Skin problems in dogs: an overview


Skin is very important for protection and keeping the body warm. Skin problems can significantly affect a dog’s quality of life and make them feel miserable.

Skin disease ranges from mild to severe depending on the cause. It’s always best to book an appointment with your vet if you notice something wrong with your dog’s skin, waiting can lead to more serious problems developing.

Signs of a skin problem

Causes of skin problems

There are many different things that can cause skin problems in dogs, some of the most common include:

Fleas and other parasites


  • Second to fleas, allergies are one of the most common causes of skin problems in dogs. Allergic skin disease (atopy) often causes itching, redness and many other symptoms.
  • Severe allergic reactions can cause hives, rashes and swellings anywhere on the body. Contact your vet ASAP if you suspect your dog is having a severe allergic reaction – this is an emergency.

Skin infections

  • Bacteria and yeasts normally live on dog (and human) skin without causing any problems. However, if the skin is damaged an infection can take hold.
  • Bacterial infections often cause red, circular patches on the skin that sometimes smell pungent.
  • Hot spots (moist dermatitis) are patches of red, infected skin, they appear very quickly, look wet and often weep.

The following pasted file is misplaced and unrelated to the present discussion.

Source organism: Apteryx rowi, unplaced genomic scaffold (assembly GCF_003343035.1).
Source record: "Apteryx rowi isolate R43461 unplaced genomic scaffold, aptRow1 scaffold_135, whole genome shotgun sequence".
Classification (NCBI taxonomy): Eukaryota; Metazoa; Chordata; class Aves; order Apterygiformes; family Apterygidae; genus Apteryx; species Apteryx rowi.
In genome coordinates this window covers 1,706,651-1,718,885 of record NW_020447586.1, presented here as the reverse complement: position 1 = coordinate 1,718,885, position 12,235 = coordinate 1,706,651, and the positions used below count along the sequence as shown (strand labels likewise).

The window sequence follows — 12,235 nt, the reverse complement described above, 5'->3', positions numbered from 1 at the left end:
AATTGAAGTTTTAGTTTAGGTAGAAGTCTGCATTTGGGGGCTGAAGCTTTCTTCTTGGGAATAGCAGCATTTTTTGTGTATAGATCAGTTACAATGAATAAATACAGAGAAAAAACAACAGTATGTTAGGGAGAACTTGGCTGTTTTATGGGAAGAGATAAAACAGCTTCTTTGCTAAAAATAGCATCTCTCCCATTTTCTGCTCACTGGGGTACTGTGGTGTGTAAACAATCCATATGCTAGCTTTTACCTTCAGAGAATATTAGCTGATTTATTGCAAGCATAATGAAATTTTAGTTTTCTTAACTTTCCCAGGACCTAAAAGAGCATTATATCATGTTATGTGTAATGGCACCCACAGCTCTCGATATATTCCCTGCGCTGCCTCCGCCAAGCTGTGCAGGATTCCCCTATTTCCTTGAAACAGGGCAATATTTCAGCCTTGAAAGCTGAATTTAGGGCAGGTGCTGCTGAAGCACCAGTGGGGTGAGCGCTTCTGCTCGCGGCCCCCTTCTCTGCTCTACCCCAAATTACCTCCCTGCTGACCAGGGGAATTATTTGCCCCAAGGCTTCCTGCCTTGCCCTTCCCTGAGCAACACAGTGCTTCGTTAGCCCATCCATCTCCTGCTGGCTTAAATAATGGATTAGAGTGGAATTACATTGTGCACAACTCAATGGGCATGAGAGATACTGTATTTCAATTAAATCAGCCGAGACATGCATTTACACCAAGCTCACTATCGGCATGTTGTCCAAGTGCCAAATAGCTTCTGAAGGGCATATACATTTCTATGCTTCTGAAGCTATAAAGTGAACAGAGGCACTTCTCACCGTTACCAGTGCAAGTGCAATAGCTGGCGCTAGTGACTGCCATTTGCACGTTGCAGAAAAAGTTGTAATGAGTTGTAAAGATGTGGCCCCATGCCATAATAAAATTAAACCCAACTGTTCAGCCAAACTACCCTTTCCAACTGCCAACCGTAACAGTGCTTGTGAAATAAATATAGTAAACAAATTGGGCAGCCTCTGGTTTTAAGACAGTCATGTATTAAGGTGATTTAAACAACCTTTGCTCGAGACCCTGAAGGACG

• Yeast infections may cause your dog to develop a greasy coat and a sour smell.
  • Ringworm is a fungus that causes circular patches of red, raised, hairless, itchy skin. Fortunately, ringworm is quite rare in dogs.


  • Wounds can cause pain and discomfort and can easily become infected.

Hormone problems

  • Most hormone problems have effects on the skin and fur.
  • Hypothyroidism often causes dogs to lose the hair on their tail and causes thinning of the hair on their sides. Dogs with hypothyroidism also often gain weight, have very low energy levels, flaky skin and a dull coat.
  • Cushing’s disease often causes thinning of the hair and bald patches on a dog’s sides. Dogs with Cushing’s are more likely to get skin infections. Some dogs with Cushing’s also get calcium deposits in the skin which form bumpy white rashes.
  • Sometimes imbalances in sex hormones (such as oestrogen) can cause hair loss in dogs.

When to contact your vet

Skin conditions can be very uncomfortable and often very painful, especially if they are severe or go on for a long time.

Contact your vet if your pet has a skin problem that doesn’t clear up in a few days. If you see blood or pus coming from their skin it is important to see a vet as soon as possible.

You know your dog best. If they don’t have the symptoms listed above but you are still concerned it’s always best to contact your vet.

Consider insuring your dog as soon as you get them, before any signs of illness start. This will ensure you have all the support you need to care for them.

Published: October 2018

Written by vets and vet nurses. This advice is for UK pets only. Illustrations by Samantha Elmhurst.